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21 October 2011

The Perilous Adventures of Hershey the Aptly-Named Chocolate Lab: Part 3

(Continued from the previous posts, The Perilous Adventures of Hershey, the Aptly-Named Chocolate Lab: Part 1 and Part 2. Be sure to read those for the back-story.)

Hershey didn't feel like pushing it when we got to Veterinary Regional Referral Hospital (which I now highly recommend) in Decatur. I let two staff members pick him up out if the van and put him on the stretcher to wheel him into the area where they'd prep him for surgery. When he got on the stretcher, he perked up and then sat up so he wouldn't miss anything. I pulled my camera out too late to take a photo.

After getting him checked in and waiting for a short while, my son and daughter listened with me as the surgeon, Dr. Mullins, explained what would be necessary if she was to save Hershey's left front leg. It would require two rods going through the bone above and below the break, connected by another rod on the outside of his leg. Recover time would be anywhere from six to a whopping 20 weeks (!).

The other option was amputation -- the medical way of saying Hershey would have his leg cut off.



It wasn't too difficult to decide on the surgery to save his leg rather than the procedure to remove it. My son and daughter and I were apparently each moved by the knowledge that Hershey would willingly do anything at all for any of us, to the point of sacrificing himself for our well-being without a second thought. I'm sure that sounds crazy to some, but it wasn't to us, and in retrospect we'd do it again given the same circumstances.

We left Hershey in wonderful hands as we departed the animal hospital for our house, expectant of the call we'd be getting after surgery to let us know how it went.

The call from Dr. Mullins several hours later contained a shock. When she'd gotten to see the bone with her own eyes, lo and behold, the bone wasn't actually shattered! The bullet had only made a small crater in the bone. Hershey's leg wouldn't require the surgery to put rods in, after all! His recovery time would be four to six weeks, and while it would require some tough love (not allowing him to roam around freely during the recovery time even if he's desperate to do so), the complications of maintaining an external rod going through a bone would be absent. And Hershey wouldn't have to deal with it, either.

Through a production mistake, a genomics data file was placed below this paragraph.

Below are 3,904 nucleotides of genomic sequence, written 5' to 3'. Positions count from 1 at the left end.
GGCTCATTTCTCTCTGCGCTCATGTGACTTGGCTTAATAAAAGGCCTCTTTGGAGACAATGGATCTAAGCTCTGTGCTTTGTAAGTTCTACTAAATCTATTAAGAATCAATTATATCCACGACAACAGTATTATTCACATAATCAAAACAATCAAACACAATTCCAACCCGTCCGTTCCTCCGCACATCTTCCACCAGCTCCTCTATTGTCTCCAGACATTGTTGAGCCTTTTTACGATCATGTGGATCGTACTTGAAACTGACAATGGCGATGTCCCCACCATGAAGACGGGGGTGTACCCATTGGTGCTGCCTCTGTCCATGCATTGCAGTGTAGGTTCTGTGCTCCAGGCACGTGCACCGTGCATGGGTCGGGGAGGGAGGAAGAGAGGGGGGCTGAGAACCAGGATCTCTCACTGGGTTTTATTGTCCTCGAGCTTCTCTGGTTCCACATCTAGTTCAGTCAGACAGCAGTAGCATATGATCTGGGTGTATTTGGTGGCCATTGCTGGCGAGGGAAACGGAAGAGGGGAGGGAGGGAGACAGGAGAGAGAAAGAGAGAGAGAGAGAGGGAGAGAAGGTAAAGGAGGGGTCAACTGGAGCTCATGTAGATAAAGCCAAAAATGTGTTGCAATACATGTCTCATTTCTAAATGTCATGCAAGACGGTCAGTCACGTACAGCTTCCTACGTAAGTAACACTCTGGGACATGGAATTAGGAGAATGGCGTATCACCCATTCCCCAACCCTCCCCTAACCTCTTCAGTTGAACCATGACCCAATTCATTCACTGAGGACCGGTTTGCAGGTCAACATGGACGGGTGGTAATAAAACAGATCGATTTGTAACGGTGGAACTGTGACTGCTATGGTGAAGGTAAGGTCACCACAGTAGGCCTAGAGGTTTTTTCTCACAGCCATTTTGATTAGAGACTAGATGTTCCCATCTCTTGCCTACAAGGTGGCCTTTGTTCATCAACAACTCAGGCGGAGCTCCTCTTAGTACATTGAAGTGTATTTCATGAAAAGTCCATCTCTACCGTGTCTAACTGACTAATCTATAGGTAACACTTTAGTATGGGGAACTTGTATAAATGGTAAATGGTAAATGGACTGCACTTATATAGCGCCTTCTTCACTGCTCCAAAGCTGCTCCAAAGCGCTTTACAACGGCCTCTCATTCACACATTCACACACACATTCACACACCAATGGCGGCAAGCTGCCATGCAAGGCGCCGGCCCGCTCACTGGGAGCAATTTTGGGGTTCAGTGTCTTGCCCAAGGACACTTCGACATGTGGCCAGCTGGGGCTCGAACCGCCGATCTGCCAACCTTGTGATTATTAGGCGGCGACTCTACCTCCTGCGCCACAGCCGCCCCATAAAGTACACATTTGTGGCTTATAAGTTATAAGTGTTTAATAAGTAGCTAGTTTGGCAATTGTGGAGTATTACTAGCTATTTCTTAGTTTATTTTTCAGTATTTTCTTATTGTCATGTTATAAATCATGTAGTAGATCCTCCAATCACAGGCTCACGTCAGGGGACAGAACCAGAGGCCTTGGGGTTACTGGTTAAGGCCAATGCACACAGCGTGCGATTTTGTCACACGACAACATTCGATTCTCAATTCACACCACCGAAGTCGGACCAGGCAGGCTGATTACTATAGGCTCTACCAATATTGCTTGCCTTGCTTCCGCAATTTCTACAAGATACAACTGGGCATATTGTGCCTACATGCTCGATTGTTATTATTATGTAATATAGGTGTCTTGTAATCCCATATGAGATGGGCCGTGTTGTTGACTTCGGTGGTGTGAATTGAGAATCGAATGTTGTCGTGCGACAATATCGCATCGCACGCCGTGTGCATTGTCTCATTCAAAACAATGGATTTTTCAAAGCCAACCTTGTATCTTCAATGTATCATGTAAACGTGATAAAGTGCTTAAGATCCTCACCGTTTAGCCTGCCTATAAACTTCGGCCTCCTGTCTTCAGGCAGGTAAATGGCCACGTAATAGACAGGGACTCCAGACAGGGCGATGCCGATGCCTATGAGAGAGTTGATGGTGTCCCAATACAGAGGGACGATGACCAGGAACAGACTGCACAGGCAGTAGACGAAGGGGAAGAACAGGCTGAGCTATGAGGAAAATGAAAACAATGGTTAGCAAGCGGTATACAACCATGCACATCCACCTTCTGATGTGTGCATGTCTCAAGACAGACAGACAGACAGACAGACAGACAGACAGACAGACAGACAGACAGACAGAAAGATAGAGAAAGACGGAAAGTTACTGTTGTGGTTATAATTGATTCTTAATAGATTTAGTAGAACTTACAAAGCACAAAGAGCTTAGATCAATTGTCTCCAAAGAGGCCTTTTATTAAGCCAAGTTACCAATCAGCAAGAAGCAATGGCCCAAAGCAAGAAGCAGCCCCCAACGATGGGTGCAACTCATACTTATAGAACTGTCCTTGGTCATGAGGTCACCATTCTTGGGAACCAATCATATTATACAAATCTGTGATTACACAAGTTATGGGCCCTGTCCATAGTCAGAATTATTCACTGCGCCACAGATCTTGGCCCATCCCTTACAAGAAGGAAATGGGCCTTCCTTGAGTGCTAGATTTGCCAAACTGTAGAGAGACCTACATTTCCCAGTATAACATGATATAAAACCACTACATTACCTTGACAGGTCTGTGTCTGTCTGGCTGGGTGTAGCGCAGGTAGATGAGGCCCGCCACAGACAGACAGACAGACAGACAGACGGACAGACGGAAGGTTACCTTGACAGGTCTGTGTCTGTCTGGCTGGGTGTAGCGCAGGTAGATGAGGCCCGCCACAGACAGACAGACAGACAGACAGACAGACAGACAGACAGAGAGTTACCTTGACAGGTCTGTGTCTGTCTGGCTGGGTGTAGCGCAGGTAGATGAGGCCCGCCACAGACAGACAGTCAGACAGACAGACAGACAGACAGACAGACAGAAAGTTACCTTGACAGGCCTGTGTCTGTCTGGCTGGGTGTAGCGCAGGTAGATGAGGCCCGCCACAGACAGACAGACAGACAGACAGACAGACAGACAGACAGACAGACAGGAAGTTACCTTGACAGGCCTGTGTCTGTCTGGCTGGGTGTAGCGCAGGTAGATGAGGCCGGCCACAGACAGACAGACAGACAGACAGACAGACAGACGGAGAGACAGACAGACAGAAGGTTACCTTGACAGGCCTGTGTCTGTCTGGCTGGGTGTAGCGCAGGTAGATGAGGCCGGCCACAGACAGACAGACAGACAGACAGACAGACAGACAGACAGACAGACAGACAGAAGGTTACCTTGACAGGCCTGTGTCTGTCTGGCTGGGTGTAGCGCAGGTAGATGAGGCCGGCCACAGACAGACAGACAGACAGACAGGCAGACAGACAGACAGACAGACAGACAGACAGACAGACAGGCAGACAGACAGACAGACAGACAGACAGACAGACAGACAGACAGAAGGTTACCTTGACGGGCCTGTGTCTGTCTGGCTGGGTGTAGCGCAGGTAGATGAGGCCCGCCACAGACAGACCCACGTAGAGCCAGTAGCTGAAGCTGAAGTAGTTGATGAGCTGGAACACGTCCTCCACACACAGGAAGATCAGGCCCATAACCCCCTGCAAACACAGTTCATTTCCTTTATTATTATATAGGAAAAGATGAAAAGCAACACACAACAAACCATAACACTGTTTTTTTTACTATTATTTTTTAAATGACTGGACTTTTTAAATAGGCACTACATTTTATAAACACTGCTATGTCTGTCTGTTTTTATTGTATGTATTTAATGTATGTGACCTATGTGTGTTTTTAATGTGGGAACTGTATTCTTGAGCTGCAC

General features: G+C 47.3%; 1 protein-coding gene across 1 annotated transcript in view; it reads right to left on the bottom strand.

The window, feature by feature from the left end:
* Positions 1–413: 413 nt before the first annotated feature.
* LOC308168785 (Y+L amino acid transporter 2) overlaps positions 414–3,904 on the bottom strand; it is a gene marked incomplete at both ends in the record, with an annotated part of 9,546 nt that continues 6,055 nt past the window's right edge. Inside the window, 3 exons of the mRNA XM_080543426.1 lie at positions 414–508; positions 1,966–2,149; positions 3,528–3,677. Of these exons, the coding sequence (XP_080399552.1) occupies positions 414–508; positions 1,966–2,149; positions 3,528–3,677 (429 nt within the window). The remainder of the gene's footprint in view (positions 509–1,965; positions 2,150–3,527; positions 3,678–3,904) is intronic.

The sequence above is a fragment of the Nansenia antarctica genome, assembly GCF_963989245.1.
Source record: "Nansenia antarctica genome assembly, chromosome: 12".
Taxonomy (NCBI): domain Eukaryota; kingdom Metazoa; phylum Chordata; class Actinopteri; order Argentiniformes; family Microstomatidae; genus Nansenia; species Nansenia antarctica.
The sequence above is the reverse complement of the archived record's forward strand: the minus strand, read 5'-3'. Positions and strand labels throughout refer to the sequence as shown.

Some might say that the X-rays were difficult to read, and that may be true, though I contend that there was little mistaking what the situation was (see yesterday's post for one of the images). However, if we hadn't been praying for our dog and others had not been joining us, I believe that Hershey would have a rod in his leg right now. Sounds silly? Too bad. For the first time in a long time, I don't particularly care about the potential theological complications of an idea -- that God would not do such-and-such unless we explicitly asked Him to. I don't know if He would have or not. I'm just grateful that He did.

Hershey has been enjoying the cushy life of a spoiled inside dog for the past few days. As a matter of fact, he started jogging on Wednesday -- two days after having his leg cut open and about four days after being shot -- when he was taken out to pee. Preventing him from doing so wasn't easy.

Below is a photo of Hershey taking it easy and enjoying recovery, watching Psych and being waited on leg and foot.

I know there are lessons in this whole saga about one's willingness to sacrifice himself for the sake of others, and about the fact that "the earnest prayer of a righteous person has great power and produces wonderful results." (James 5:16, NLT) And I'll remember those lessons. Again.

1 comments:

Christy said...

God is so good! He cares for all of His creation. Our pets are great reminders of just that. I know Dixie has taught me a great deal of how I should interact with my Master - always look forward to seeing Him, being with Him and following His every step. Hershey's willingness to do anything for his family no matter the cost to himself is a reminder of God's love and willingness to sacrifice for us. Some might consider the analogies silly. I just thank God for the "little things".

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